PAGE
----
Flexible, Replaceable, Low-cost Sampling and Storage Integrated System
Our aim is to develop a microfluidic system with the integration of different elements (microvalves, microfilters etc). The fabrication of a Lab-on-a-Chip is a challenge for rapid prototyping in one step and our ambition is to produce low-cost flexible sensing devices that are compact for multiple detection of ATS.
Since the â€œminiaturized total analysis systemâ€ (Î¼TAS) concept was presented by Manz et al. in 1990, it has been established that the properties of microfluidic or lab-on-a-chip (LoC) systems make them highly suitable for the fabrication of compact, miniaturized analytical devices for a variety of large applications in different fields, including: environmental monitoring, food, and biomedical analysis. Cleary et al tested a first generation in-situ phosphate analyser at a wastewater treatment plant. The sample inlet was modified with a membrane filter holder for contact with a membrane filter (Supor membrane filter, 0.4 Âµm pore size with a 25 mm diameter). The sample was drawn through the membrane, into the analyser system using a solenoid pump, and then transported to the microfluidic chip. Over days 18-21 of the trial, the membrane filter became clogged with solids. After the filter was replaced, a close agreement in the data was resumed, and the membrane filter was changed at weekly intervals to prevent a recurrence of clogging.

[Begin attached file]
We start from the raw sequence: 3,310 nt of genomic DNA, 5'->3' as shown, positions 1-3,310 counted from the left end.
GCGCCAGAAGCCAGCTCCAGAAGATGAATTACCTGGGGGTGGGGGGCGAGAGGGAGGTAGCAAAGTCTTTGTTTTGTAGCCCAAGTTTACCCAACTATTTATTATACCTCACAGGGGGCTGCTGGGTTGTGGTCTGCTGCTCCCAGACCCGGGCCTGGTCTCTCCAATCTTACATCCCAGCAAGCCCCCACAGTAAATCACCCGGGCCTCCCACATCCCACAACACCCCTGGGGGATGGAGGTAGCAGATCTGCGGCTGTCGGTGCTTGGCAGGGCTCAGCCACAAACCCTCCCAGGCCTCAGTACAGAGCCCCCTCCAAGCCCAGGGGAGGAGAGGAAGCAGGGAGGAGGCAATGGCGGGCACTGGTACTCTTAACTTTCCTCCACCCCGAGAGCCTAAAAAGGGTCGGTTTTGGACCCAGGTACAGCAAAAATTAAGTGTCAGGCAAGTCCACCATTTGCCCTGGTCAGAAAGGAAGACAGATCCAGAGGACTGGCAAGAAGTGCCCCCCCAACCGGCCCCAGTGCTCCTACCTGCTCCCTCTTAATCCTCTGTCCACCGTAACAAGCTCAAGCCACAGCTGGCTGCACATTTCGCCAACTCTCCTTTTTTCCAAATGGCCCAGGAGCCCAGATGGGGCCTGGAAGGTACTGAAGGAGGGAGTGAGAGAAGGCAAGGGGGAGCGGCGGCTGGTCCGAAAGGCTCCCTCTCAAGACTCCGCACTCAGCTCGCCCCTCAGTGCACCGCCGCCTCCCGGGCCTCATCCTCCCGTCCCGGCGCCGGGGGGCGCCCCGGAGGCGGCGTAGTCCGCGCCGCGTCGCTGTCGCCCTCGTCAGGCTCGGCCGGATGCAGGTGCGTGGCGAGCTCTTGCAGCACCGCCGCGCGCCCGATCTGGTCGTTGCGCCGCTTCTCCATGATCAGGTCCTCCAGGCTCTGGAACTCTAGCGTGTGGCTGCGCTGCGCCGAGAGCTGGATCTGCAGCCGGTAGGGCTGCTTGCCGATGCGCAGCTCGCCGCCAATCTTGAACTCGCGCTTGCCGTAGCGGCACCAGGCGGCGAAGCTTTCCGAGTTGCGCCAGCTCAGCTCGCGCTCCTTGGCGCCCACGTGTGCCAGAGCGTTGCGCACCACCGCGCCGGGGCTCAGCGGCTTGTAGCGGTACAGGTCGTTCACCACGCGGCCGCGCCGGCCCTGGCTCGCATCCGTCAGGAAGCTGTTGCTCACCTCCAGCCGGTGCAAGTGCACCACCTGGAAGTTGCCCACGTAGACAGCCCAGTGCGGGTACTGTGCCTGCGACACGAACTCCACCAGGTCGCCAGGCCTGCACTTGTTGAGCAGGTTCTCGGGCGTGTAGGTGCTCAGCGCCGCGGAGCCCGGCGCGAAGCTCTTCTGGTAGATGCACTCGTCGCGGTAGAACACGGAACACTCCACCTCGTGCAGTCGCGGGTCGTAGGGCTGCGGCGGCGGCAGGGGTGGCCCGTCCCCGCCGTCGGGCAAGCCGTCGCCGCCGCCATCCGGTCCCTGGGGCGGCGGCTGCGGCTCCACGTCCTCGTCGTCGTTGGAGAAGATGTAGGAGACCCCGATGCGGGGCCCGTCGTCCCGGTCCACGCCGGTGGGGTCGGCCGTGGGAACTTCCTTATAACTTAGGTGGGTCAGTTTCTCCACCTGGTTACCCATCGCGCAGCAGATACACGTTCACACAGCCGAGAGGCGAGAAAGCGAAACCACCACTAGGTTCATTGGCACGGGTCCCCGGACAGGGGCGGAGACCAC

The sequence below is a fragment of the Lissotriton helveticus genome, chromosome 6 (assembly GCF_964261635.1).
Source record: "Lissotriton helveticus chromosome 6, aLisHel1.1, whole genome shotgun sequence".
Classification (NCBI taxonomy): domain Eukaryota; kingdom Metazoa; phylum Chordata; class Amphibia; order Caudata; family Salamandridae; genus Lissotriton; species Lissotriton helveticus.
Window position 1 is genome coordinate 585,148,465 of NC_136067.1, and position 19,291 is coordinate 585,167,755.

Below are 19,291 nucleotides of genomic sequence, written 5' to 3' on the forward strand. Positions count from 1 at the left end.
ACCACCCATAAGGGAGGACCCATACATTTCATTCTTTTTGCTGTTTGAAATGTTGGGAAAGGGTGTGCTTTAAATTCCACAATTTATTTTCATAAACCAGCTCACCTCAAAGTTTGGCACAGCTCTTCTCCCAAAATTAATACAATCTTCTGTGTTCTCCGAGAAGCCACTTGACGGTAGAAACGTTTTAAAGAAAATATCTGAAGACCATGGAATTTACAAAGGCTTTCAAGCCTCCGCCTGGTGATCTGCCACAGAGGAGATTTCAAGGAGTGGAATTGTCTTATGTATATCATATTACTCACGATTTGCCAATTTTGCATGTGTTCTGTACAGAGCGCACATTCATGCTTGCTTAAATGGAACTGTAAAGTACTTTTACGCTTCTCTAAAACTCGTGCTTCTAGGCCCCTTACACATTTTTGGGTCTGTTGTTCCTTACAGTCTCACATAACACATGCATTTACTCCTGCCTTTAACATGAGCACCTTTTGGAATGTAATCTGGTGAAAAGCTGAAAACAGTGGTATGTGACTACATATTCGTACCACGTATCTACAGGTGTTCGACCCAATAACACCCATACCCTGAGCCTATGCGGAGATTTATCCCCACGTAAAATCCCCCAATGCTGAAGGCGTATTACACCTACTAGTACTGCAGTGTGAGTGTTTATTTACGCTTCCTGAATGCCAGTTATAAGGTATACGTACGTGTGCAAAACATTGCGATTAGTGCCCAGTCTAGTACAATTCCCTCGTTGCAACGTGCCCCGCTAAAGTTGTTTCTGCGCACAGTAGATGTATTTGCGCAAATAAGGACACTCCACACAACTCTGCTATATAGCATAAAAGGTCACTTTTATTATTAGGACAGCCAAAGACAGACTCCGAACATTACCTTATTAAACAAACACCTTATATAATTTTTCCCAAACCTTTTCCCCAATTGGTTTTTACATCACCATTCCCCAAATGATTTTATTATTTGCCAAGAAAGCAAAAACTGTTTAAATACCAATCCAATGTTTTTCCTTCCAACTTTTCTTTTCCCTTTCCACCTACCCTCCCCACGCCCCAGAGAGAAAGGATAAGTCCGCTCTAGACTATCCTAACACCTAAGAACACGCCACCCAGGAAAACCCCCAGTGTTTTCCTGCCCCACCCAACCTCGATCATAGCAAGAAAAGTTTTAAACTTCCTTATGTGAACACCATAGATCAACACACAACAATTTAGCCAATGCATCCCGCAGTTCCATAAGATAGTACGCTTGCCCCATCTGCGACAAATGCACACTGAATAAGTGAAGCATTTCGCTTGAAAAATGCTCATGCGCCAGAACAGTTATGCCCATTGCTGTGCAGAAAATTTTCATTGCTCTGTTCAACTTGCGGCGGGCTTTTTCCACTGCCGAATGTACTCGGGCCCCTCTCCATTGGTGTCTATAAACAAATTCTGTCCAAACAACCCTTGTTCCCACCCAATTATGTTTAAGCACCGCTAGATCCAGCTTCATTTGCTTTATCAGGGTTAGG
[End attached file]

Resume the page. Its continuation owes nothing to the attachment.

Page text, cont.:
Due to the inherent issues of working within harsh conditions and medium, we propose the waste water intake will consist of a filtering system positioned at the beginning of the microchannel. Here, the system will be designed in such a way as to reduce clogging with solids. In this instance, a cross flow filter or a membrane filter based on a porous thermoplastic film will be incorporated, respectively. The sample will then be drawn through the microchannel and to the sensors using capillary forces and aided by the design of the microfluidic system. If a positive measurement is observed, the waste water will be stored in one of the multiple in-built tanks. Here, microvalves will be integrated at the entrance for each tank for the storage of the waste water. If the measurement is negative, the waste water will be removed through the waste outlet.
Sensor element integration will be achieved using specific alignment positions to chemically bond the sensor to the polymeric microfluidic system. This is standard practice for the fabrication of lab-on-a-chip (LoC) devices. Development of the sensors based on thermoplastic films can be covalently bonded and form a strong chemical adhesion to polymeric microfluidic systems.In recent years, a huge interest has developed into replicating the techniques of PDMS microfluidic structures onto polymer membranes for bioanalytical analysis due to the versatility of the polymeric material. This is advantageous due to the fact that polymers are less expensive, flexible (attachment to the robot form), and fabrication is far easier in comparison with Si-based substrates and thus costs of such a device are reduced. In addition, polymer technology is seen as the ultimate solution to the corrosion problem in waste water applications, but more work will be necessary to realize microfluidic networks in chemically durable materials such as polyetheretherketone (PEEK).